“We used our sacred vote today to veto a fake universal suffrage proposal. We helped Hong Kong people send a clear message to Beijing that we want real choice. This isn’t the end of the democracy movement in Hong Kong. A new chapter starts today.”
— Alan Leong, a pro-democracy legislator, told reporters after the vote
The vote on Thursday marks probably the most critical event in Hong Kong’s political development since pro-democracy activists started angling for greater democracy in the territory in the 1980s. Ms. Lam said Thursday that she couldn’t predict at what point Hong Kong’s democratic development would resume.
— The New York Times (@nytimes) June 18, 2015
The rejection of the reform proposal was a victory for pro-democracy legislators who stuck to their pledge to reject the plan. The group had come under pressure from Beijing, which said they could be held to account for their votes. It was a serious defeat for Hong Kong’s government, which was forced to promote Beijing’s plan despite opposition in Hong Kong.
“We used our sacred vote today to veto a fake universal suffrage proposal,” Alan Leong, a pro-democracy legislator, told reporters after the vote. “We helped Hong Kong people send a clear message to Beijing that we want real choice. This isn’t the end of the democracy movement in Hong Kong. A new chapter starts today”. Read the rest of this entry »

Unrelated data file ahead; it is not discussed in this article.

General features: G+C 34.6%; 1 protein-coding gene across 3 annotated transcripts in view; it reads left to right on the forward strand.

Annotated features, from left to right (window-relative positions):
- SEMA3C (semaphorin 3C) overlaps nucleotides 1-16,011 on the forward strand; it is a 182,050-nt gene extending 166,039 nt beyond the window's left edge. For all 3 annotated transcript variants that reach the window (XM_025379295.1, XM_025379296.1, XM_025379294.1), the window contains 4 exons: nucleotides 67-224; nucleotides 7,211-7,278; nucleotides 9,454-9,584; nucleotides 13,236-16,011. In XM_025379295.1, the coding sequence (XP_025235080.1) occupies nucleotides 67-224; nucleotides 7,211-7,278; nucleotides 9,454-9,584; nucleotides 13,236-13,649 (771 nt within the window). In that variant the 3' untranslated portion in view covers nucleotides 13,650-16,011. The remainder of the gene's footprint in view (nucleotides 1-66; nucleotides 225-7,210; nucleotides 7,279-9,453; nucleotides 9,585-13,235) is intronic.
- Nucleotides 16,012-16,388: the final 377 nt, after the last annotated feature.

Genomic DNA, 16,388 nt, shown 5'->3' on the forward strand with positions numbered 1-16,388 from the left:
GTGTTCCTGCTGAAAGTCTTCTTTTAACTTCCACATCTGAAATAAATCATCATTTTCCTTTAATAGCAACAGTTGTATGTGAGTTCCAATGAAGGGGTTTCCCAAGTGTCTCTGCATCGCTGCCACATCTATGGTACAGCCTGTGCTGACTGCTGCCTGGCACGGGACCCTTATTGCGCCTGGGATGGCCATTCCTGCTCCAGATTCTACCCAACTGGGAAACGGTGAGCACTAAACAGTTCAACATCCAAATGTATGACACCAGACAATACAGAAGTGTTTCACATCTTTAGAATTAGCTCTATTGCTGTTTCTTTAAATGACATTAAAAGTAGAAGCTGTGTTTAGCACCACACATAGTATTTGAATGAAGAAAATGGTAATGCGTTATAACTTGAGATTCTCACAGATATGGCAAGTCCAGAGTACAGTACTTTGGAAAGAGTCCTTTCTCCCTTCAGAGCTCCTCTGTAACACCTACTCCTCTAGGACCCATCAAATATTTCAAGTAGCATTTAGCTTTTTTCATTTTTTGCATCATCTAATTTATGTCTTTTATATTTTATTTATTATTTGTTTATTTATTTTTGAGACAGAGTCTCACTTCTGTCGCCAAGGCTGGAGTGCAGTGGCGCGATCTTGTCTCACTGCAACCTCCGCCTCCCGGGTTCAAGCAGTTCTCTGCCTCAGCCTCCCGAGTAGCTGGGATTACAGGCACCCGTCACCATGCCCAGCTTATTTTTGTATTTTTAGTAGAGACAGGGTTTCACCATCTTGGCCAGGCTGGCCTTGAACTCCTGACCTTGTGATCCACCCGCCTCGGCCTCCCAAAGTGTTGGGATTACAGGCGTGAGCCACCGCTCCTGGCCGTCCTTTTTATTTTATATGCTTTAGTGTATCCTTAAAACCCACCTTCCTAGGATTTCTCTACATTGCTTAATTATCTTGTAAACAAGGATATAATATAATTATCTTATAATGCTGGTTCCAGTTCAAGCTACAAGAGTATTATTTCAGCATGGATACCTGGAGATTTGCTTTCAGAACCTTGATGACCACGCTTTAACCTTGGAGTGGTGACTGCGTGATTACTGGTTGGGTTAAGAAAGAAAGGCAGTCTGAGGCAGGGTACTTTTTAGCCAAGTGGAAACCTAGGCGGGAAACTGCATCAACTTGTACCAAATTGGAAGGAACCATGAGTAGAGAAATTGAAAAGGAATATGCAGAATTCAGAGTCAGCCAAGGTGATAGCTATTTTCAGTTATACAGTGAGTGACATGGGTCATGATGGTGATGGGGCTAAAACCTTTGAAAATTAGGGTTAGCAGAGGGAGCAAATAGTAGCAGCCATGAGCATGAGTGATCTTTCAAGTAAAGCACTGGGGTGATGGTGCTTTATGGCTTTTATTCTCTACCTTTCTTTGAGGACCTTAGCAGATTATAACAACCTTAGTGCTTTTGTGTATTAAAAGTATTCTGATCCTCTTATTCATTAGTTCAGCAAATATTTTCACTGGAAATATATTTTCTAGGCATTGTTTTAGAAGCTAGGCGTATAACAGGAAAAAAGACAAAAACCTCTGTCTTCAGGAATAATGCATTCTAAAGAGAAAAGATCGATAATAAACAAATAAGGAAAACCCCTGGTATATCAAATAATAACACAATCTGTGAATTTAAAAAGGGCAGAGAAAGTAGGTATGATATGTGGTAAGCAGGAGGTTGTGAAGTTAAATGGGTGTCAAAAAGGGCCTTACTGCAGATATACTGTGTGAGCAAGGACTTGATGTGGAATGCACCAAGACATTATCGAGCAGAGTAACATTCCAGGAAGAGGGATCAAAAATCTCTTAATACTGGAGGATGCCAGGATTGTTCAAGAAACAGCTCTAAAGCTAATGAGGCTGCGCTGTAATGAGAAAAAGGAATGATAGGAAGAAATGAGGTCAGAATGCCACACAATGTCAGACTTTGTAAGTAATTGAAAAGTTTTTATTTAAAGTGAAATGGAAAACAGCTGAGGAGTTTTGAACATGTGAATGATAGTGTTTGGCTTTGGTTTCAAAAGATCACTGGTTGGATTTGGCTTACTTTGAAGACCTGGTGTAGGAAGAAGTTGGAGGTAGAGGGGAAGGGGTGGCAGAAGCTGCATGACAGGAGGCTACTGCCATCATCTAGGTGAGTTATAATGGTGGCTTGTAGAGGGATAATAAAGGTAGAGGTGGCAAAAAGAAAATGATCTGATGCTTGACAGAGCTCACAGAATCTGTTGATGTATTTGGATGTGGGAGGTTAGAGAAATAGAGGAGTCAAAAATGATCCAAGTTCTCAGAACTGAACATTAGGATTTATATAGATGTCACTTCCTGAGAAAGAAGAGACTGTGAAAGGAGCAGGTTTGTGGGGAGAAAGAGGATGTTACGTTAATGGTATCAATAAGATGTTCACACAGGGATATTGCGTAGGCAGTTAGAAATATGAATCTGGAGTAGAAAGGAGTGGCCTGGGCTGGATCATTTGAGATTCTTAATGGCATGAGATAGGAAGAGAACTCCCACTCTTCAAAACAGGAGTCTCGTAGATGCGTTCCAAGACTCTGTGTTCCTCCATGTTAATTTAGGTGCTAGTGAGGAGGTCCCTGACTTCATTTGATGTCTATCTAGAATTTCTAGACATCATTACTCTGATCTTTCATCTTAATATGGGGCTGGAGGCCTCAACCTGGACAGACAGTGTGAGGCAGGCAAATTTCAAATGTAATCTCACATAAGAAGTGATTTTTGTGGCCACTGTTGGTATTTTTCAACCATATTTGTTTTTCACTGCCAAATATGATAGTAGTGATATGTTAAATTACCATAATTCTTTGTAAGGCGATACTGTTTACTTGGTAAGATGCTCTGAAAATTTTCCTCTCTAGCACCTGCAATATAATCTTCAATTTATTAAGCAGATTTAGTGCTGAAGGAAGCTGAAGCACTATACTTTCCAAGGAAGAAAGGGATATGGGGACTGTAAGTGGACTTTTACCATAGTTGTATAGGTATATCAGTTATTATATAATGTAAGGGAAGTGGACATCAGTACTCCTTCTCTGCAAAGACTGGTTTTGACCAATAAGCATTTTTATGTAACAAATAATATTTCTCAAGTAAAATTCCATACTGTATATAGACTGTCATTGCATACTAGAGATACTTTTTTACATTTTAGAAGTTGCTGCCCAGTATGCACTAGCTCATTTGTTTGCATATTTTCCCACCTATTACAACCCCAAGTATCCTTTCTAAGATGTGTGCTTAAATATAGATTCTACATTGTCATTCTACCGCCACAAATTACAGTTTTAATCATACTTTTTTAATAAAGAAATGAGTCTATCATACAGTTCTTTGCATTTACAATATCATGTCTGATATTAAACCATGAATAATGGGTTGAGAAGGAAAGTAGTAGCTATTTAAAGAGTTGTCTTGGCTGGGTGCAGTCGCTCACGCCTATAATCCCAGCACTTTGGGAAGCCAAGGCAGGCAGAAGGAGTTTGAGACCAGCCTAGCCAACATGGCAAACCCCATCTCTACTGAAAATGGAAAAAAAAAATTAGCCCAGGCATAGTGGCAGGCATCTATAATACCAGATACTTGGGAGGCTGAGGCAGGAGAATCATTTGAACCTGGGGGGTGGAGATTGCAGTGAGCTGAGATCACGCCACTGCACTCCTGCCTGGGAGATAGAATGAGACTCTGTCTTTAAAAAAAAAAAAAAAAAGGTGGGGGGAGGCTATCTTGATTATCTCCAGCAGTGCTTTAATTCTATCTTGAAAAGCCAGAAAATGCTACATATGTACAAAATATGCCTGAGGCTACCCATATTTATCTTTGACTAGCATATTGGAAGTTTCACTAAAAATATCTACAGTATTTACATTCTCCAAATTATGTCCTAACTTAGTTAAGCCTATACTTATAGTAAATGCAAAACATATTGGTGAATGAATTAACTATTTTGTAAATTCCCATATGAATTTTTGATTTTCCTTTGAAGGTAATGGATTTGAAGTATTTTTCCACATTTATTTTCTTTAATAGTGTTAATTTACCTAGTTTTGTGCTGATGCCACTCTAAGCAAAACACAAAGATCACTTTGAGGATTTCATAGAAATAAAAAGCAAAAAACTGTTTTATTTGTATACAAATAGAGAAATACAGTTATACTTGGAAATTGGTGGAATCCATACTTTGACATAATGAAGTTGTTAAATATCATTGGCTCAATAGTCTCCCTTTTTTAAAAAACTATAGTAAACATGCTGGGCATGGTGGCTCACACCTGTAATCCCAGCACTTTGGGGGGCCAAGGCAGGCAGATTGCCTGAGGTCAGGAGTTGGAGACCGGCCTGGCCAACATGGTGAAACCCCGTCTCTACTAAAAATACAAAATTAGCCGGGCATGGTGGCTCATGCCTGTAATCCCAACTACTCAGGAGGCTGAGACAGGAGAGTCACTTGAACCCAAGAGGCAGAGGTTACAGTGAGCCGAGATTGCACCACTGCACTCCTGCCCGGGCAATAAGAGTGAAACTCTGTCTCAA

Isabella Steger reports: Hong Kong’s legislature is expected to vote down a proposal that would let the public directly elect the city’s chief executive in 2017 — but only from a prescreened slate of candidates. The showdown follows city-wide protests and a year and a half of efforts by Hong Kong’s leaders to sell the Beijing-backed election plan. Here are five things to know about the vote.
1. The Legislature Will Vote This Week
The proposal currently on the table will be put to a vote this Wednesday and Thursday. This is arguably the most critical of five stages in the election overhaul blueprint, laid down by Beijing and in accordance with the Basic Law, Hong Kong’s mini-constitution
2. Pro-Democracy Lawmakers Oppose the Package
The package lays out the rules for electing Hong Kong’s chief executive in 2017 within a framework formulated by Chinese authorities, in which all candidates must be nominated by a 1,200-member committee that is heavily pro-Beijing. After slight tweaks announced in April, the opposition maintains that the system is not democratic enough to allow one of their own candidates to stand.
3. The Plan Is Not Likely to Pass